Secretary Smith said he had no objection to the policy “Carthago delenda est” or, in other words, to the long-range objective which the Joint Chiefs desired to include. The only reason for its omission was that the paper addressed itself to the current situation in Communist China, which offered very little prospect of upsetting the present regime.

The President said it was unfair of Secretary Smith to quote Latin at him when he was already suffering from a severe head cold. He nevertheless endorsed the introduction of the Joint Chiefs’ suggestion, as Secretary Smith recommended, in paragraph 3.

General Ridgway stated that General Smith’s language met the point raised by the Joint Chiefs of Staff.

Secretary Weeks said he felt it necessary to point out clearly to the members of the Council that the United States was meeting with increasing difficulties in its efforts to prevent our allies from expanding rapidly the volume of their trade with Communist China. Furthermore, businessmen and exporters in the United States were becoming restive as they watched businessmen in other countries gaining economic advantages from this trade, from which they themselves were excluded by their Government. Secretary Weeks said that Assistant Secretary Anderson would subsequently amplify and illustrate what he meant. Meanwhile this was a fact of life which the Council would do well to recognize as it discussed the problem of Communist China.

[Page 271]

Mr. Cutler asked Secretary Weeks if his statement amounted to a proposal that we change our policy and ease our present restrictions on trade with Communist China, even before we had achieved a settlement in Korea. Secretary Weeks replied that he was making no proposals whatever, but merely calling the Council’s attention to an indisputable fact.

Secretary Smith commented that Secretary Weeks was quite correct in calling the Council’s attention to the virtual impossibility of forcing our allies to shun trade with China, and he thought it best to recognize this hard fact by revising paragraphs in the paper which seemed to anticipate a continuation of strict trade controls by our allies.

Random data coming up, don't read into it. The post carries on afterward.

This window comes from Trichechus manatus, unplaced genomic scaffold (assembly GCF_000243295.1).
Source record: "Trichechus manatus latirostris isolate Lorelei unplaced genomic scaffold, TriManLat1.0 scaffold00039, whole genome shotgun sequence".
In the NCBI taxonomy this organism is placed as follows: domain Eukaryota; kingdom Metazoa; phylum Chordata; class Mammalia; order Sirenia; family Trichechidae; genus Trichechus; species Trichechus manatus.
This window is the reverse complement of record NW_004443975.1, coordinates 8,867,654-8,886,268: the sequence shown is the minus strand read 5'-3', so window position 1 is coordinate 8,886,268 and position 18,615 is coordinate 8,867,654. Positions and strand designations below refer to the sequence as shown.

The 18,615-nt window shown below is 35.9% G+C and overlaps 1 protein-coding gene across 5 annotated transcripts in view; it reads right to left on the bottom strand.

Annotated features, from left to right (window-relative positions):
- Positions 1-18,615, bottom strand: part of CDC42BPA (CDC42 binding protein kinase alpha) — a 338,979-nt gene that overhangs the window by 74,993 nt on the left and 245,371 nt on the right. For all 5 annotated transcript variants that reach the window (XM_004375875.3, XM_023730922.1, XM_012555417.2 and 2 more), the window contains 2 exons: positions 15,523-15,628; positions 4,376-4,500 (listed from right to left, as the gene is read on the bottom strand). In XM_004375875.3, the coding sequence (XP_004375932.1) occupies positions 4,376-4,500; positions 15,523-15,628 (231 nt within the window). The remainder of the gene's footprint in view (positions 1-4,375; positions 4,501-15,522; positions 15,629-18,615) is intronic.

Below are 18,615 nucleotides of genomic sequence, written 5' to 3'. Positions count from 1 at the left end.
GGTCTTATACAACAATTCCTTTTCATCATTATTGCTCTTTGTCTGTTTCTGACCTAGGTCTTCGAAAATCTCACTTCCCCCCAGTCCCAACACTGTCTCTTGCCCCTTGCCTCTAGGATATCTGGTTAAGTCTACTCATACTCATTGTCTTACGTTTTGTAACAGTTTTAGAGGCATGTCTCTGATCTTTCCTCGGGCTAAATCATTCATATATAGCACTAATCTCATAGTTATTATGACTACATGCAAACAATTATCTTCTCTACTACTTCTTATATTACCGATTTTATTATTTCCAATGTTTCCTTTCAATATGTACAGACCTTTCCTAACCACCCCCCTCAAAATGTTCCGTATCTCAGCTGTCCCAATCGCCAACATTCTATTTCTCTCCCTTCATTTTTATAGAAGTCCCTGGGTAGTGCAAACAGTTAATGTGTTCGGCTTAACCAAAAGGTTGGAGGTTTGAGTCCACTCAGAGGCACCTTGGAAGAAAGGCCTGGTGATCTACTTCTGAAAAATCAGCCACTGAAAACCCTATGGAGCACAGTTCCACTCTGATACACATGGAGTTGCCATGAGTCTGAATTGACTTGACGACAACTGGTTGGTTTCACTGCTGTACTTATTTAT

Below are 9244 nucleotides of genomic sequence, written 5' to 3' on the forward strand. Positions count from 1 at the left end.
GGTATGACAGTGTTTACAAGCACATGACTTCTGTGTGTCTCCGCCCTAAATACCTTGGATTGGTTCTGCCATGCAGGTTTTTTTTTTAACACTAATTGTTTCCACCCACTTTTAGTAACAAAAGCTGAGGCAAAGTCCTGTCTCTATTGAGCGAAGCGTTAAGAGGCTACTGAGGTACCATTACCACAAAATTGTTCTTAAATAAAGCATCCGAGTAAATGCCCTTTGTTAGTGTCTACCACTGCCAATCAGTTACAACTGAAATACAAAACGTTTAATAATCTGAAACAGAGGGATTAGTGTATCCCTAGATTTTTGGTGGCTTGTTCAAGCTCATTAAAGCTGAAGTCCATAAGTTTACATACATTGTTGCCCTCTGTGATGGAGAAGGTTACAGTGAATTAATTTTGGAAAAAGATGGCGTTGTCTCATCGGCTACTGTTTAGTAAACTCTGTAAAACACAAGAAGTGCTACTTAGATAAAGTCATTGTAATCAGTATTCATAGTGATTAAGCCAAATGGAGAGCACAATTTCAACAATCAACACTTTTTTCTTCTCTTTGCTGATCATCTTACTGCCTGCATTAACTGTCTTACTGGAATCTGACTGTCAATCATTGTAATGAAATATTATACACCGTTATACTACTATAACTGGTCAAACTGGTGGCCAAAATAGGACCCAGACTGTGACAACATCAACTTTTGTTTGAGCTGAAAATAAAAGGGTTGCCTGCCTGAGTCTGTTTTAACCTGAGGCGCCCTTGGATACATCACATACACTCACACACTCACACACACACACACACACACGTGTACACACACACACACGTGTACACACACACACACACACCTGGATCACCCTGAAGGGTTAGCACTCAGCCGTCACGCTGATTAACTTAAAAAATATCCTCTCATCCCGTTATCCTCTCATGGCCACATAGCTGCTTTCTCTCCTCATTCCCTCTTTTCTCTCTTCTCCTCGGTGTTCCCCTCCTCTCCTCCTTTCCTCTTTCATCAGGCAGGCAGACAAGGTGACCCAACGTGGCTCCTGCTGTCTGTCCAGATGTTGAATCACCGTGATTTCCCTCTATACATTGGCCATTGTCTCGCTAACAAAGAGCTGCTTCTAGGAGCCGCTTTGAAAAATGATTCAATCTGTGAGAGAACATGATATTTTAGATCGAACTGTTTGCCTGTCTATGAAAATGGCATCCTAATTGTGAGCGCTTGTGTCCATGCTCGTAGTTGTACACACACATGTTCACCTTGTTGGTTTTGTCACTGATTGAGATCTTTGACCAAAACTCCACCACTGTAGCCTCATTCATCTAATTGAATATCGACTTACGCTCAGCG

Governor Stassen concurred, and pointed out that it was going to be very difficult, for example, to prevent the export of antibiotics to Communist China by the nations of the free world. The Department of Commerce would presently have to make a decision as to whether the United States should not do likewise.

Secretary Wilson expressed himself as wholly confused by the trend of Council discussion on “this whole business”. He was completely at a loss, he said, as to how you could love the Chinese Communists and fight them at one and the same time.

Secretary Humphrey replied that this was a matter of timing. East-West trade would ultimately have to be opened up. It would be disastrous to do this now in the light of the situation, but in due course we would have to contemplate it.

Secretary Wilson replied that he didn’t know very much about these affairs and probably lacked experience, but as far as the Communists were concerned, he was willing to settle for the proposition that if they would stop aggression we would stop trying to undermine their regime. As for the rest of all this, it was too involved for him to see any clear guide.

Mr. Stassen pointed out that naturally this was a complicated problem, and that our policy vis-à-vis the Communists had to distinguish between our attitude toward the peoples of the Communist states and their governments.

The President, directing his remarks to Secretary Wilson, pointed out that things could not be as black-and-white as the Secretary wished. This was one more instance of the validity of the President’s view of the “net advantage”. The great difficulty, of course, was in the public relations aspect of any policy which involved trading with Communist China. Demagogues would raise a hue and cry about building up the economies of nations who would use their resources to kill our soldiers. Nevertheless, said the President, he shuddered to contemplate the hard and fixed rules which this Government [Page 272] was setting up to guide its policy on trade with the Communist powers.

Secretary Smith, speaking to the issue of trade between Japan and China, pointed out that we must ultimately contemplate a revival of this trade on a considerable scale, unless Secretary Humphrey was prepared to pay the bill for the support of Japan’s economy and for the maintenance of her military defense.

Secretary Anderson then offered to illustrate the general point of the need for reviewing our stringent prohibition of trade with Communist China by special reference to antibiotics. If, said Secretary Anderson, we were prepared to loosen up on trade in these items, which the Chinese were desperately anxious to obtain and which our allies were anxious to sell them, it might result in our being able to induce our allies to restrict more effectively their trade with Communist China on items of genuine strategic importance. On the whole, this exchange, said Secretary Anderson, had much to recommend it in terms of the genuine advantage to the United States.

To this argument Secretary Smith added that the State Department was now very greatly concerned over the humanitarian aspect of our embargo on antibiotics. Now that the actual fighting in Korea had ended, the United States was going to be very hard pressed to withstand propaganda that it was deliberately withholding needed drugs from China.

The discussion ended with the proposal by Mr. Cutler for the insertion of language in a new paragraph 5–i to meet the point raised by Mr. Allen Dulles at the conclusion of the intelligence briefing.